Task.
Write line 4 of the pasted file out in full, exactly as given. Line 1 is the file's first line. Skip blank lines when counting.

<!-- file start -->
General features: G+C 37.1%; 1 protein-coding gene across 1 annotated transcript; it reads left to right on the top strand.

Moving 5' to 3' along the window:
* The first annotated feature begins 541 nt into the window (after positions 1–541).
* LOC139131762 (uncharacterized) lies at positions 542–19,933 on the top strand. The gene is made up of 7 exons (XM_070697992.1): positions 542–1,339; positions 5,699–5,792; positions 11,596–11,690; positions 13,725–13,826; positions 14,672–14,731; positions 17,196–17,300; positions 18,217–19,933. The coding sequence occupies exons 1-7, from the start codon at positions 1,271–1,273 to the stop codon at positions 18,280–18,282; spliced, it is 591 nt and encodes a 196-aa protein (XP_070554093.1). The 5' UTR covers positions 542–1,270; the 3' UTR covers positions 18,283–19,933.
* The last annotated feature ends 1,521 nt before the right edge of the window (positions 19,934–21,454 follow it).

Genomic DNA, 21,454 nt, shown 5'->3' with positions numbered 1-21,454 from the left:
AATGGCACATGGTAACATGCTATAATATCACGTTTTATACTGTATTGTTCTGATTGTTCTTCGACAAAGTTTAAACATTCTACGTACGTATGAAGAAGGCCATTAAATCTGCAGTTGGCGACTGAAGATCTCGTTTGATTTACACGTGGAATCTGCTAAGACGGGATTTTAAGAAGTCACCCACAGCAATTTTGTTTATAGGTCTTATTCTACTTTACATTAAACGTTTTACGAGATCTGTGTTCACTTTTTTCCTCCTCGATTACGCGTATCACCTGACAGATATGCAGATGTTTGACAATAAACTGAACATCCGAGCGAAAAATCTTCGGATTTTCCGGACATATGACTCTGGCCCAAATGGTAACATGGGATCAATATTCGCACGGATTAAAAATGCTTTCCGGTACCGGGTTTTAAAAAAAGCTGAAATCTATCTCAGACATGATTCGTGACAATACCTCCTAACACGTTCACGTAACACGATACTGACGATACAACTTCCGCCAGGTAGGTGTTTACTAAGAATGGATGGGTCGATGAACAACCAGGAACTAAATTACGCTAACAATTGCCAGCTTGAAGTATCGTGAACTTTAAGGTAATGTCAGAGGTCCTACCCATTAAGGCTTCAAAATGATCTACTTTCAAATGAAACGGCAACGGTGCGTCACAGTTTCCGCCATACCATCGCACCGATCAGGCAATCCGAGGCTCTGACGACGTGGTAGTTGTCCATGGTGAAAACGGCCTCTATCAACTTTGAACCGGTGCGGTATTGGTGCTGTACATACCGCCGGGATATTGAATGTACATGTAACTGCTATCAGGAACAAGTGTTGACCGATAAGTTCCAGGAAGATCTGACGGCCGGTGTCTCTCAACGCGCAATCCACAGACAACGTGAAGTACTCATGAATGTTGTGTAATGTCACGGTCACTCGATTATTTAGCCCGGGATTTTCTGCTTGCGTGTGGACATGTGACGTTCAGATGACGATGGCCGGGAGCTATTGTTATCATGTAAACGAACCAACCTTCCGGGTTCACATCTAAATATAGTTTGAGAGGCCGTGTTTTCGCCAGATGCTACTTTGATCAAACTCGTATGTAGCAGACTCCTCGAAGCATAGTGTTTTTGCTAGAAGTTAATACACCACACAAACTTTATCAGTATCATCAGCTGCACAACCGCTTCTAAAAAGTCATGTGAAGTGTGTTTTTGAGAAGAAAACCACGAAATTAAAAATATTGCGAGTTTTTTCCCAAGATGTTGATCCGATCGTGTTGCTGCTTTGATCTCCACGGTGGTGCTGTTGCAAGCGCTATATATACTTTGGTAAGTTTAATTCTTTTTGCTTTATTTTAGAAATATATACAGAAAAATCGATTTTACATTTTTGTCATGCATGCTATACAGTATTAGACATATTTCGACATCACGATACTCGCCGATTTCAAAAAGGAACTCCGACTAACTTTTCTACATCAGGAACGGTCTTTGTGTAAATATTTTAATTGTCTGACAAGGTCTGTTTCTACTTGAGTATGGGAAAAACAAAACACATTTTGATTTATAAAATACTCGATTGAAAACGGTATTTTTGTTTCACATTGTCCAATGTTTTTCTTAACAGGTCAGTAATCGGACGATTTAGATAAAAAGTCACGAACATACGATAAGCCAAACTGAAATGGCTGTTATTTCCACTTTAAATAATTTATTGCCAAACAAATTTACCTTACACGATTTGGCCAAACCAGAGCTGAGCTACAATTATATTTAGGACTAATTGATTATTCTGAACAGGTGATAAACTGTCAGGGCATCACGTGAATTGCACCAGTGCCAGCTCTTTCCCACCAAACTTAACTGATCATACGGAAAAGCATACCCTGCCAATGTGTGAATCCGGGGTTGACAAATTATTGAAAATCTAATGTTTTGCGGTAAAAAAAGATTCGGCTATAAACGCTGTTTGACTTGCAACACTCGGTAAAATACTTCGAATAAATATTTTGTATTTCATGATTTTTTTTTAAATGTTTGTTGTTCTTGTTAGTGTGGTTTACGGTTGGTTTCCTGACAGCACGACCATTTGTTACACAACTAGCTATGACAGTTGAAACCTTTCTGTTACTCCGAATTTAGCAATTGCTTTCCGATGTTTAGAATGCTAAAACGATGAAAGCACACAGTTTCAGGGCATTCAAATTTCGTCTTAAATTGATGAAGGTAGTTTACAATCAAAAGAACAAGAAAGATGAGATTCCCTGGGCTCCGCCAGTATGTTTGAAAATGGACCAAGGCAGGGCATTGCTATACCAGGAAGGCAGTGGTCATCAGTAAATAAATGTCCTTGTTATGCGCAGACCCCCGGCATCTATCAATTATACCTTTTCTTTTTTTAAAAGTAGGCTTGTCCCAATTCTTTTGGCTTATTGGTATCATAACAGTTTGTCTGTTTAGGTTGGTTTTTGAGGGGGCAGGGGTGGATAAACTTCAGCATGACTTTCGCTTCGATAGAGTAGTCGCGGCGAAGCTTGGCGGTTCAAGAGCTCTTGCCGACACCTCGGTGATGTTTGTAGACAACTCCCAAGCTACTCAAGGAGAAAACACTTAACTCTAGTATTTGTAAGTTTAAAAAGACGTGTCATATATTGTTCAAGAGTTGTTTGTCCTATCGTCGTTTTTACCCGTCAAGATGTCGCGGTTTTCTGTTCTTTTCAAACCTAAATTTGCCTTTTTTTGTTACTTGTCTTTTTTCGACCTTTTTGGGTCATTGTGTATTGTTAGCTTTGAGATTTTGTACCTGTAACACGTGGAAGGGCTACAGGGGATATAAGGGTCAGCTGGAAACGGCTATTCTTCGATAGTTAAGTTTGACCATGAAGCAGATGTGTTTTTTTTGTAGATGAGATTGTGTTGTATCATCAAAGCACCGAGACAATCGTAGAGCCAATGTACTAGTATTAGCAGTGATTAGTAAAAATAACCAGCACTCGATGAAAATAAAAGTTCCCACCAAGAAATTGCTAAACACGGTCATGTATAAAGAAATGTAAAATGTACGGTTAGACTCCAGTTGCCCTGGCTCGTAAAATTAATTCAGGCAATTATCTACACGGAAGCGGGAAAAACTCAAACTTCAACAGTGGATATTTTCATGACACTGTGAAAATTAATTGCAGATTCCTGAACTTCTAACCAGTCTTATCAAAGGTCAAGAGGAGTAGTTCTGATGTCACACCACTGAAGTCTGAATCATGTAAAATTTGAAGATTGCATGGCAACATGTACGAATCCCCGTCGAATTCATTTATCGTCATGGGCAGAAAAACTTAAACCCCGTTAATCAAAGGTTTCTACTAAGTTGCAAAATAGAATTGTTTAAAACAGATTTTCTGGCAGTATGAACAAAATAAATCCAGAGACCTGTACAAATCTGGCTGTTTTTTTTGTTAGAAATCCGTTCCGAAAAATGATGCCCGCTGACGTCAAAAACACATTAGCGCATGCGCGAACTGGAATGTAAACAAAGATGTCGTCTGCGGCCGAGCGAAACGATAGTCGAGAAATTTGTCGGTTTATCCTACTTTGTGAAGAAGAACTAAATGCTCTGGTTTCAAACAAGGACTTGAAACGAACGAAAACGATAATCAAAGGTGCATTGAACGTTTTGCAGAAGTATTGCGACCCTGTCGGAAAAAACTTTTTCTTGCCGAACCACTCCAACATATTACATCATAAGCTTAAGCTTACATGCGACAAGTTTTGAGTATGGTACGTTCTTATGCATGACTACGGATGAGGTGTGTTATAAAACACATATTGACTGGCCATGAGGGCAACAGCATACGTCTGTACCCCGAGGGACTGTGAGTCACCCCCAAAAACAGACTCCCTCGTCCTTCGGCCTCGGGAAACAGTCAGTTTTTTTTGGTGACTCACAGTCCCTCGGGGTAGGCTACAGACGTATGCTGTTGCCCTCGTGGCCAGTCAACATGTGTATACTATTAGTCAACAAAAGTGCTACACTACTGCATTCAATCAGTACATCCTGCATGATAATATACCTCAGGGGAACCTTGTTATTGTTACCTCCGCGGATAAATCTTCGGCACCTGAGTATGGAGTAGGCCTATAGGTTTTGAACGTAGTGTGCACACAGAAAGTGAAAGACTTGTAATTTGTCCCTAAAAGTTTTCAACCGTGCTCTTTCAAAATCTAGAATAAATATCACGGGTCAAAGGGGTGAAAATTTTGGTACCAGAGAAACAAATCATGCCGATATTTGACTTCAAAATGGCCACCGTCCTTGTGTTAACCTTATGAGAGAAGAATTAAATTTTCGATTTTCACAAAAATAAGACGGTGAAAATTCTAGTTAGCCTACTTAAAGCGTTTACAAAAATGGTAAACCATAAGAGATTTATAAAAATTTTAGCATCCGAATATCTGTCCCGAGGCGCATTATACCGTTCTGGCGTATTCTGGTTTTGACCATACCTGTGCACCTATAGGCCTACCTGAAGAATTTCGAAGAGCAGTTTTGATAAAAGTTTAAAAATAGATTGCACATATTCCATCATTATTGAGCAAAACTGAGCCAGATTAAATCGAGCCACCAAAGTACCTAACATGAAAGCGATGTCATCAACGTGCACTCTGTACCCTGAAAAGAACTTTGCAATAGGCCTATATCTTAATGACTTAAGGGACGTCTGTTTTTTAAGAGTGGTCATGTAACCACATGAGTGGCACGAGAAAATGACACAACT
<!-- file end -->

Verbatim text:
* LOC139131762 (uncharacterized) lies at positions 542–19,933 on the top strand. The gene is made up of 7 exons (XM_070697992.1): positions 542–1,339; positions 5,699–5,792; positions 11,596–11,690; positions 13,725–13,826; positions 14,672–14,731; positions 17,196–17,300; positions 18,217–19,933. The coding sequence occupies exons 1-7, from the start codon at positions 1,271–1,273 to the stop codon at positions 18,280–18,282; spliced, it is 591 nt and encodes a 196-aa protein (XP_070554093.1). The 5' UTR covers positions 542–1,270; the 3' UTR covers positions 18,283–19,933.